JSONiq

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JSONiq
Paradigm declarative, functional, modular
Typing discipline dynamic, strong
OS Cross-platform
Filename extensions .jq, .jqy
Website www.jsoniq.org
Influenced by
XQuery, SQL

JSONiq is a query and functional programming language that is designed to declaratively query and transform collections of hierarchical and heterogeneous data in format of JSON, XML, as well as unstructured, textual data.

JSONiq is an open specification published under the Creative Commons Attribution-ShareAlike 3.0 license. It is based on the XQuery language, with which it shares the same core expressions and operations on atomic types. JSONiq comes in two syntactical flavors, which both support JSON and XML natively.

  1. The JSONiq syntax (a superset of JSON) extended with XML support through a compatible subset of XQuery.
  2. The XQuery syntax (native XML support) extended with JSON support through a compatible subset (the JSONiq extension to XQuery) of the above JSONiq syntax.

Features[edit]

JSONiq primarily provides means to extract and transform data from JSON documents or any data source that can be viewed as JSON (e.g. relational databases or web services).

The major expression for performing such operations is the SQL-like “FLWOR expression” that comes from XQuery. A FLWOR expression is constructed from the five clauses after which it is named: FOR, LET, WHERE, ORDER BY, RETURN. However, it also supports clauses for doing grouping and windowing.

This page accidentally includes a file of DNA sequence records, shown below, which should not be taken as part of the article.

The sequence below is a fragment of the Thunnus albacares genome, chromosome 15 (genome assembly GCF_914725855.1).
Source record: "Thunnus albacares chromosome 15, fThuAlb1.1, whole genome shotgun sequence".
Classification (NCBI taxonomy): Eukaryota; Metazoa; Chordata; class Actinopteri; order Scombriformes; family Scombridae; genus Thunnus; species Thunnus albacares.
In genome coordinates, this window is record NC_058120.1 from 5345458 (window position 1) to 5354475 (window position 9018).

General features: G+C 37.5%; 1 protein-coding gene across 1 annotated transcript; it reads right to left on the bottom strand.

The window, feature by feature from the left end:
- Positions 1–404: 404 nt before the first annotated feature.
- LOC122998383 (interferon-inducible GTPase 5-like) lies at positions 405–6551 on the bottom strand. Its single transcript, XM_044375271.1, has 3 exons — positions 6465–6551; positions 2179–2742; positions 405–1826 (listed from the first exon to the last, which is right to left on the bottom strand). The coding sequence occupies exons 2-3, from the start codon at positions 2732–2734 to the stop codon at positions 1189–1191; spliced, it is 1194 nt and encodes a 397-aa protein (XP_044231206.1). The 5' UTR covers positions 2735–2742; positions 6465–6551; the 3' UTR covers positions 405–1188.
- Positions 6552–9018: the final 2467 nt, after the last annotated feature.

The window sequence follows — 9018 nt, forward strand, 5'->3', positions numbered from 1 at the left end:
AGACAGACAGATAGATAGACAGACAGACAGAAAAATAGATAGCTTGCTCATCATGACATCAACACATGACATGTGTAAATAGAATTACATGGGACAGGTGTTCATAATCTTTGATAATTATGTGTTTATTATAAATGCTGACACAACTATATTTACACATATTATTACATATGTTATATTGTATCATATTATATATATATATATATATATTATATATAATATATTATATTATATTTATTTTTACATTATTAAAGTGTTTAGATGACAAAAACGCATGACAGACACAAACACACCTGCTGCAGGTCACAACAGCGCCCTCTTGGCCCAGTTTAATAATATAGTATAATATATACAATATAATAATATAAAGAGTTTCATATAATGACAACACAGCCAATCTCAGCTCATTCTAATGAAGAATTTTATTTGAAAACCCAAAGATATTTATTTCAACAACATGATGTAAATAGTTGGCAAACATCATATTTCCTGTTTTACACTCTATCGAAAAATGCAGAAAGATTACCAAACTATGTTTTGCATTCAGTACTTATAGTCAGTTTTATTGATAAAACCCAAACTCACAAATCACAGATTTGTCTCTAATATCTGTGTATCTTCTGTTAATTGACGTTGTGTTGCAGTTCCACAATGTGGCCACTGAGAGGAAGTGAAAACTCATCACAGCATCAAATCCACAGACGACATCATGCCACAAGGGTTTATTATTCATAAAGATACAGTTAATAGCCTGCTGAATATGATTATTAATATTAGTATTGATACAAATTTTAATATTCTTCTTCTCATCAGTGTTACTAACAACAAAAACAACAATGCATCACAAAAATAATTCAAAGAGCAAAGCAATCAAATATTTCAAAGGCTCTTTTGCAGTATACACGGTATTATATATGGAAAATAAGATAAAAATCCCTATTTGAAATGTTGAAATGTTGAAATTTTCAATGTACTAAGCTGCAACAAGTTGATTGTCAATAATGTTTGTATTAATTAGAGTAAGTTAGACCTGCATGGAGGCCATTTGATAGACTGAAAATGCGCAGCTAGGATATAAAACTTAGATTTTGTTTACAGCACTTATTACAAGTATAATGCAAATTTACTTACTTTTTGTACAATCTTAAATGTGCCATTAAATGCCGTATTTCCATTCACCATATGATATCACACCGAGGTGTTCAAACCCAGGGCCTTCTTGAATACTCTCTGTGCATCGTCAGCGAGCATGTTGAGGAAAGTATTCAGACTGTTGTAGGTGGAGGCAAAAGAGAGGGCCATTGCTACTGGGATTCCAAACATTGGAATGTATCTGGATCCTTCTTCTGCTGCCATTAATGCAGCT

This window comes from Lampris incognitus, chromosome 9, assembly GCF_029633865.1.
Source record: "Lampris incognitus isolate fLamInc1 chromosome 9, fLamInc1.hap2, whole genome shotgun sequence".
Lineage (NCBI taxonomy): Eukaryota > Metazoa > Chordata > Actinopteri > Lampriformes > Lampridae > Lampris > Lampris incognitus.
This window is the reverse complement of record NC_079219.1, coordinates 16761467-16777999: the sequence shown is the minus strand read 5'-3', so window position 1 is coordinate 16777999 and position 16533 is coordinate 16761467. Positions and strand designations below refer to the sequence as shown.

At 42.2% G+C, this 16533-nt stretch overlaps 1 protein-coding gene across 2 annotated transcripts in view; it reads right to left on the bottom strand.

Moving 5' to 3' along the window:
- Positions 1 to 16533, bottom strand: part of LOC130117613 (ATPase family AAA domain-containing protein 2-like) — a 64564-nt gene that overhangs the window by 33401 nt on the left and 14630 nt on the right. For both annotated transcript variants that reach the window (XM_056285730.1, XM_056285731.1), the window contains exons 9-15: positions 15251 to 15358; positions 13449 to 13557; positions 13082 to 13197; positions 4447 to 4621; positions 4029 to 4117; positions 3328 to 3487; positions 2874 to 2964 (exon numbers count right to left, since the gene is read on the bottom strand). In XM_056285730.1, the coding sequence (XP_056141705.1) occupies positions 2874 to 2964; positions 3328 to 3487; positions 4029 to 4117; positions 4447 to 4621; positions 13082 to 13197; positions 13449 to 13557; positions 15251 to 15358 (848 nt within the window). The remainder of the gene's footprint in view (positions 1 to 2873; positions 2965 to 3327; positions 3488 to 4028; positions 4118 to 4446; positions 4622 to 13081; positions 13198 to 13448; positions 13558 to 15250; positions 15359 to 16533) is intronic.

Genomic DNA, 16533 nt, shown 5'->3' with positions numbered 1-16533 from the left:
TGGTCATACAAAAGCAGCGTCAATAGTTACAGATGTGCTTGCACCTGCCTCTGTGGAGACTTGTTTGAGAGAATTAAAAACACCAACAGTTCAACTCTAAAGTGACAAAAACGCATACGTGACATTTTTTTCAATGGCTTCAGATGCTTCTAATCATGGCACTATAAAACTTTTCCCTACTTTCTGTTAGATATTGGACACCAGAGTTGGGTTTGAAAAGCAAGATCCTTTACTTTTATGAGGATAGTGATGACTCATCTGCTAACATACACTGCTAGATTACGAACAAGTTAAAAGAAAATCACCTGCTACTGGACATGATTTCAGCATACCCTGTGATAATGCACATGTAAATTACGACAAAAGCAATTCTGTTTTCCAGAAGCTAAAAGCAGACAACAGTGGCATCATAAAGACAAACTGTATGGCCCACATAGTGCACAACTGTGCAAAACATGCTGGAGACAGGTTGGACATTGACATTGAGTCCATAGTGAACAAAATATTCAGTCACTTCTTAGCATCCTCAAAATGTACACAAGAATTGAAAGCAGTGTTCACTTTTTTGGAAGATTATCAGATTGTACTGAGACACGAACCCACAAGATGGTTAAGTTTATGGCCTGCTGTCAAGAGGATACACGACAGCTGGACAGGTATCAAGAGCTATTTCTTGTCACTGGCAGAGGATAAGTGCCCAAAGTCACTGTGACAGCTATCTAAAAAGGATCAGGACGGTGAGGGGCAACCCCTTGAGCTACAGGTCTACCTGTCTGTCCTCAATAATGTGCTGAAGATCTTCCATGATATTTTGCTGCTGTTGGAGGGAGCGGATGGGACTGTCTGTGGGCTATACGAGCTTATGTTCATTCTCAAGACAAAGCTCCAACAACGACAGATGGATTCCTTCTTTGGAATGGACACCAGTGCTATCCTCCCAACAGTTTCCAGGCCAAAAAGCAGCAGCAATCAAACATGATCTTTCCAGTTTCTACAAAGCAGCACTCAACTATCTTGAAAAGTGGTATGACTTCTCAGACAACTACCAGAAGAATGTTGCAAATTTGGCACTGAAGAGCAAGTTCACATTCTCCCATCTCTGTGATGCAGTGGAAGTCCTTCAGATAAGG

The language also provides syntax for constructing new JSON documents where either the field names and values are known in advance or can be computed dynamically. The JSONiq language (not the extension to XQuery) is a superset of JSON. That is, each JSON document is a valid JSONiq program.

Additionally, the language also supports a navigational syntax for extracting field names and values out of JSON objects as well as values out of JSON arrays. Navigation is resilient in the absence of values, or if values are heterogeneous, in that it silently ignores unforeseen values without raising errors.

All constructs are defined as expressions within the language and can be arbitrarily nested.

JSONiq does not include features for updating JSON or XML documents, it does not have full text search capabilities, and has no statements. All of these features are under active development for a subsequent version of the language.

JSONiq is a programming language that can express arbitrary JSON to JSON or XML to XML transformations. It also allows for transformations between JSON and XML. All such transformations have the following features:

  1. Logical/physical data independence
  2. Declarative
  3. High level
  4. Side-effect free
  5. Strongly typed

Data Model[edit]

The language is based on the JSONiq Data Model (JDM) which is an extension of the XQuery and XPath Data Model (XDM). The JDM uses a tree-structured model of the information content of a JSON or XML document. It contains JSON objects, JSON arrays, all kinds of XML nodes, as well as atomic values such as integers, strings, or boolean all being defined in XML Schema.

JDM forms the basis for a set-oriented language, in that instances of the data model are sequences (a singleton value is considered to be a sequence of length one). The items in a sequence can be JSON objects, JSON arrays, XML nodes, or atomic values.

Examples[edit]